F/k/a [formerly known as] links to a number of law professors offering advice to first-year law students, and offers the observation that “much of that “lost” feeling never does go away — because far too many law school applicants, law students and practicing lawyers never took the time to assess who they really are and what they actually do want from life and from a career.”

Like the rest of us.

8. Client Satisfaction

Mark Beese at Leadership for Lawyers continues the (re)announcement of survey company BTI’s results that clients’ satisfaction with lawyers is going down dramatically, but provides link to other surveys and sources with confirming data.

BTI’s findings (which have been extensively reported for a while now) should be the springboard for deeper discussion of the sources and cures of low client satisfaction in the law, but so far the analysis hasn’t progressed — at least in the blogosphere. Let’s hope the firms themselves are taking the hint.

9. Recruiting Interviews

Eric Muller at Is That Legal? contributes a memory about being “conned” at an interview by one law firm partner into commenting on someone at another law firm who turned out to be her husband.

Ethical or good recruiting tactic? You be the judge!

10. Spotting the Winners Early

Carolyn Elefant at Law.com Legal Blog Watch reports in A Future Billing Machine is Born about a Washington Post story on a young man, Dravidian, who:

“whipped through college in one year, relying on a combination of 72 AP credits that he collected in high school, followed by 23 credits his first semester in college (instead of the usual 15), a whopping 37 credits the next (he’d complained that he had too much time on his hands the first semester), with the last three, needed for a double major, completed during the summer. The article reports that after finishing up a master’s in math, Banh will forego the doctorate and head to law school to become a patent attorney.”

As Elefant puts it: law firms, start your recruiting engines.

11. A Harvard Business School Case Study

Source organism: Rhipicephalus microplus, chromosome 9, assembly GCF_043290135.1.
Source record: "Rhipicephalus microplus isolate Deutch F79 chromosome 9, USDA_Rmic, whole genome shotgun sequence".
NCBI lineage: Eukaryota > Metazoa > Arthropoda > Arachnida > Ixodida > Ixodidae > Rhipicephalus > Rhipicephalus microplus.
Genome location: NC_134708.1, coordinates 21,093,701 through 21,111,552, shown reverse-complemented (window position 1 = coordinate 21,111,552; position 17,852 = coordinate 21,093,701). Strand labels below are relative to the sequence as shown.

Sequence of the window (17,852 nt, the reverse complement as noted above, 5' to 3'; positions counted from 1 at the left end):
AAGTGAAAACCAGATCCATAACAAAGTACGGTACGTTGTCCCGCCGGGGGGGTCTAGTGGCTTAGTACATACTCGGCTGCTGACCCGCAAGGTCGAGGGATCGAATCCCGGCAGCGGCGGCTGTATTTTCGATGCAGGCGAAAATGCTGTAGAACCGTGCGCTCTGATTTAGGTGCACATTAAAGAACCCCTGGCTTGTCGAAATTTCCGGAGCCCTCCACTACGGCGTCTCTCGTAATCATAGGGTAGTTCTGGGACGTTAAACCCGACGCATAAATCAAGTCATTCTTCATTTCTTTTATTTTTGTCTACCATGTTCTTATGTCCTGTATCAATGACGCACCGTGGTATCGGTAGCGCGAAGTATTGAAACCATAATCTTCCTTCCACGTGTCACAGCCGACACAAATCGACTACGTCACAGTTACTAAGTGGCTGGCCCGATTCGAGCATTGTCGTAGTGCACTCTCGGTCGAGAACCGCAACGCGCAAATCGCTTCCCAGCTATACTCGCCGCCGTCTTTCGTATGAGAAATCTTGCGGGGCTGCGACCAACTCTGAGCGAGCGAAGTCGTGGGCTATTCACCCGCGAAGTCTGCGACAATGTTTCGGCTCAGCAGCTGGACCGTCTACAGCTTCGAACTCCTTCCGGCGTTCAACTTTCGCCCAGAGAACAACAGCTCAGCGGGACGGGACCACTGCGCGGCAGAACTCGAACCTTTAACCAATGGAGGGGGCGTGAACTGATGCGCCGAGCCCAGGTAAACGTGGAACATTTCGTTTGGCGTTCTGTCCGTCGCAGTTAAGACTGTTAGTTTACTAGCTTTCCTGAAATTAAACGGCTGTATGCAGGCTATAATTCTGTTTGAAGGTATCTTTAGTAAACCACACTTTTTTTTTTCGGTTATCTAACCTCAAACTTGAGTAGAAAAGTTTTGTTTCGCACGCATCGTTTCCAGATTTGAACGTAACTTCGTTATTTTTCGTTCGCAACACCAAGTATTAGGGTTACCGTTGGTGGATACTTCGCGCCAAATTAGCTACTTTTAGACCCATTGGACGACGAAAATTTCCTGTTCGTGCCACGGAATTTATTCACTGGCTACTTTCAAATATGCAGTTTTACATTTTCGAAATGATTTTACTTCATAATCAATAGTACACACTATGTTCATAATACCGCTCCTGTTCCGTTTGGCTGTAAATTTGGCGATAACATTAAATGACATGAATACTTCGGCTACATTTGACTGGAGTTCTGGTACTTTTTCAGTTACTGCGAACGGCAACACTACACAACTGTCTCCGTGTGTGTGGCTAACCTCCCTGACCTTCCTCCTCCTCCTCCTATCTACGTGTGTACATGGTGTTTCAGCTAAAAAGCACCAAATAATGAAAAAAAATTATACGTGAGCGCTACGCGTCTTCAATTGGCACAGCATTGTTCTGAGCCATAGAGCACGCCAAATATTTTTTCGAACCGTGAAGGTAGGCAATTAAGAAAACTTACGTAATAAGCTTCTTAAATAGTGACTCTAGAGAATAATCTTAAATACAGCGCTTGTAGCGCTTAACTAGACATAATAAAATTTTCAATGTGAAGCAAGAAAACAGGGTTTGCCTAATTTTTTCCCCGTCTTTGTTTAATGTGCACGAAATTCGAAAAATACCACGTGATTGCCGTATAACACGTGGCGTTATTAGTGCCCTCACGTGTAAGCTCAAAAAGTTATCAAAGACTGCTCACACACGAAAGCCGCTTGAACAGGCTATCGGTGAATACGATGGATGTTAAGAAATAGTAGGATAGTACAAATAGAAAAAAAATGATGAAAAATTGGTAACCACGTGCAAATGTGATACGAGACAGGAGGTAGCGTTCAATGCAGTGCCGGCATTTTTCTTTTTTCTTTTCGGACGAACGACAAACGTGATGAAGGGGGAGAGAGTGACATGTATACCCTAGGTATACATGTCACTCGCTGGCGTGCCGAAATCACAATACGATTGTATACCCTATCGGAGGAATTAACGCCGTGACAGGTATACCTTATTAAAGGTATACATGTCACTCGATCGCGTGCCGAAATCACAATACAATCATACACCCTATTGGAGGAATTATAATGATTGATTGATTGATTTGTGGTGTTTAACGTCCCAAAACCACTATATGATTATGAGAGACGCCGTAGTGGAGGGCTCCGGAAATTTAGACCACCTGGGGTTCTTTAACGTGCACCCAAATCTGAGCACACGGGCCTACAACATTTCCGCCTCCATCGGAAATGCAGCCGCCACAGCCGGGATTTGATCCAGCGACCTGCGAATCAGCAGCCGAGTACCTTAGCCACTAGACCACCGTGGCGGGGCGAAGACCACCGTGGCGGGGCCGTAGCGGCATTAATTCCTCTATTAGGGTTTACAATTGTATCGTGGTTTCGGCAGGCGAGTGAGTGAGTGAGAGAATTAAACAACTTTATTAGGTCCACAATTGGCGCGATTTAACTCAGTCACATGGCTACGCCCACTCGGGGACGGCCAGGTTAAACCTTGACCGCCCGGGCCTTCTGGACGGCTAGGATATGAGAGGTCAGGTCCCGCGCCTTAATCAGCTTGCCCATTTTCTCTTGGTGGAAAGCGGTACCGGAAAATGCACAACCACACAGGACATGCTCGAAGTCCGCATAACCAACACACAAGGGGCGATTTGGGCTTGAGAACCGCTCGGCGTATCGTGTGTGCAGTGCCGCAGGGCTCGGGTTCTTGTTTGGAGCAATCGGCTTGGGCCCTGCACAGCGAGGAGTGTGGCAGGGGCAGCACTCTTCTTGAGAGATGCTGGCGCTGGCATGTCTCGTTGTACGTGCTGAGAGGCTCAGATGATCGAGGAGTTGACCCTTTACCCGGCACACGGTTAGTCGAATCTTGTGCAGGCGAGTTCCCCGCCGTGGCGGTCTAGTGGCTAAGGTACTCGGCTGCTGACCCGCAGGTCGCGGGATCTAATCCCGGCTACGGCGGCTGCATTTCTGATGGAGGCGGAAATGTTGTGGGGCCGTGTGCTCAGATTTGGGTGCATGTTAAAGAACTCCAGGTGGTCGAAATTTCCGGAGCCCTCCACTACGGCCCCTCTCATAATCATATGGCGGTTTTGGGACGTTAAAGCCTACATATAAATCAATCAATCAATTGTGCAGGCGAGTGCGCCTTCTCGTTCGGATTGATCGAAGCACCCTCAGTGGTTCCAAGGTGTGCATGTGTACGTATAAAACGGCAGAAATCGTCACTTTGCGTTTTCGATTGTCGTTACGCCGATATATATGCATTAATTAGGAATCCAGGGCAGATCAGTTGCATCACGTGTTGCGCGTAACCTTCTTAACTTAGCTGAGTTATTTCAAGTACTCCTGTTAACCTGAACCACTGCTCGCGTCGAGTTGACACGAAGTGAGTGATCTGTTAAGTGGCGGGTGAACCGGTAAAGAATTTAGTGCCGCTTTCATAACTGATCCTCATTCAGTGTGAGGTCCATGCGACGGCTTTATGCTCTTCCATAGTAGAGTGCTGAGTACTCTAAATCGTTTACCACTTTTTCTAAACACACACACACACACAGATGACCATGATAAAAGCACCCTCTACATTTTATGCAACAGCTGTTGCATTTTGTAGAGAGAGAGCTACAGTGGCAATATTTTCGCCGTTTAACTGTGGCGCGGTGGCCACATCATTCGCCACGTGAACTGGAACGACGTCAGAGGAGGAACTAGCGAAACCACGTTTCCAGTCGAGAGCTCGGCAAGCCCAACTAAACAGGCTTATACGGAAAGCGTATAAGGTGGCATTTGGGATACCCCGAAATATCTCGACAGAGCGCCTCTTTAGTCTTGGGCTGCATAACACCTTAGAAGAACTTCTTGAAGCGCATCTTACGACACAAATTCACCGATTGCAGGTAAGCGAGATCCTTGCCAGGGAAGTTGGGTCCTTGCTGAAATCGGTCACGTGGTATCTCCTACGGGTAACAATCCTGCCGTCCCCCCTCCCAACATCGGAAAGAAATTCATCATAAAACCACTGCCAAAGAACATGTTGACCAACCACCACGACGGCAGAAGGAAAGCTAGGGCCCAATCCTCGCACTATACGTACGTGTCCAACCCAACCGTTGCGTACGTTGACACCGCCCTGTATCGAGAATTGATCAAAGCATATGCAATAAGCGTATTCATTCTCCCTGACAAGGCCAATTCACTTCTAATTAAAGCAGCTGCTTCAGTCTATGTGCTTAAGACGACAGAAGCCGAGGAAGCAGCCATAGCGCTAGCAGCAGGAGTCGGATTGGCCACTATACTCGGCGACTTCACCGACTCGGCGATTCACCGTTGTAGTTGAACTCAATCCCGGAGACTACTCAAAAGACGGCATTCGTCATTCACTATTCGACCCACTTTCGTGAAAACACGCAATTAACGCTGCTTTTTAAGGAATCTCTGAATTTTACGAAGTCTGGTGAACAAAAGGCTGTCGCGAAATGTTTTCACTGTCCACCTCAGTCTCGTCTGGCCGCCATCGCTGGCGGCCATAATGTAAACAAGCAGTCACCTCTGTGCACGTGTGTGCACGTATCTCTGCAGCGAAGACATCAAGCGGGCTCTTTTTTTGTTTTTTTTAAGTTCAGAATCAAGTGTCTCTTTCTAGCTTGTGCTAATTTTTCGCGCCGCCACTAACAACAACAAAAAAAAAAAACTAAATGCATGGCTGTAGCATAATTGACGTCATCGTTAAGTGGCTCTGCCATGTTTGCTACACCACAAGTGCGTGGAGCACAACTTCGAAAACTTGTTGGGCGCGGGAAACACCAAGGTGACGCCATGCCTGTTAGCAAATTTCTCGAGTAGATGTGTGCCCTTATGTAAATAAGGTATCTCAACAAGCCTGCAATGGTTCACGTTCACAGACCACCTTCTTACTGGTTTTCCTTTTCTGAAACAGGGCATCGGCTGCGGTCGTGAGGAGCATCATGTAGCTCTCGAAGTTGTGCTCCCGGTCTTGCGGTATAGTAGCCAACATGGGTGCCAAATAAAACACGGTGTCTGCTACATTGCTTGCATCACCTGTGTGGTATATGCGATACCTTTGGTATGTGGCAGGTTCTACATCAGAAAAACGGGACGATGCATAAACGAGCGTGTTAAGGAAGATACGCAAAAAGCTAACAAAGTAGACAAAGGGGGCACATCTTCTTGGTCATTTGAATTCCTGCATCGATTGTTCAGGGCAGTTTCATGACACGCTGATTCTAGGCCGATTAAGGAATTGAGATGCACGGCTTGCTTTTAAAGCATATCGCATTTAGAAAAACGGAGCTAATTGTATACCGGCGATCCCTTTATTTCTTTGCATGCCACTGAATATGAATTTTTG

Nathan Koppel, guest blogging at Larry Bodine’s Professional Services Marketing blog, informs us that Harvard Business School has written a 40-page case study on Philadelphia’s Duane Morris.

Based on my memory of how MBA students treated the companies offered up to them for dissection, this may not be the privilege that some at Duane Morris think it could be.

12. Diagnosis in Law and Medicine

Jim Belshaw at Managing the Professional Service Firm (what a catchy name!) picks up on a contribution by Prem Chandavarkar to begin an analysis of how diagnosis is performed in law versus medicine.

It doesn’t go deep, but it’s a useful beginning on an important topic.

13. Branding a Fruit

Dilanchian Lawyers and Consultants caught my attention by telling the history of transforming the humble Kiwi fruit, through wise use of Intellectual Property tactics, into a branded product.

A bit of a diversion from our theme here, but a fun blawg tale.

Next, let’s turn to some interesting blogs about blogging.

14. Marketing Yourself and Your Practice

Kevin O’Keefe at Real Lawyers Have Blogs reports on “Blonde attorney gets new clients at MySpace.”

No comment. Decide for yourself what you think about it.

15. Profile of a Prominent Blogger

Dennis Kennedy provides a useful link to an interview with (and about) him on the JD Bliss site, entitled Success Story: Dennis Kennedy: “TechnoLawyer of the Year” Bridges the Gap Between Law and Technology.

For the few who don’t know his background, it’s a good place to start getting to know the well-known lawyer, consultant, speaker and writer who is considered among the most influential experts on the application of technology in the practice of law.

Dennis was very kind and generous with his time when I was trying to understand what a blog was. If you don’t know him and his work, you should.

16. Blogging by Trainees

Scott Vine at Information Overlord picks up on a UK Legal week report that Watson Farley & Williams is getting its trainees to write a weekly blog on the firm’s web site. Each of the firm’s 12 trainees will take it in turns to write the weekly blog, describing the work they have been involved in and the firm’s training and social activities. Neat!

17. Blogging During a Court Case

Justin Patten at Human Law has a brief piece speculating on how blogging might influence the practice of law: “I envisage scenarios where lawyers in conjunction with PR Professionals and blogosphere monitoring tools, assess how a case is being seen on the web. Thereafter an assessment will be made whether a legal remedy is the right solution.”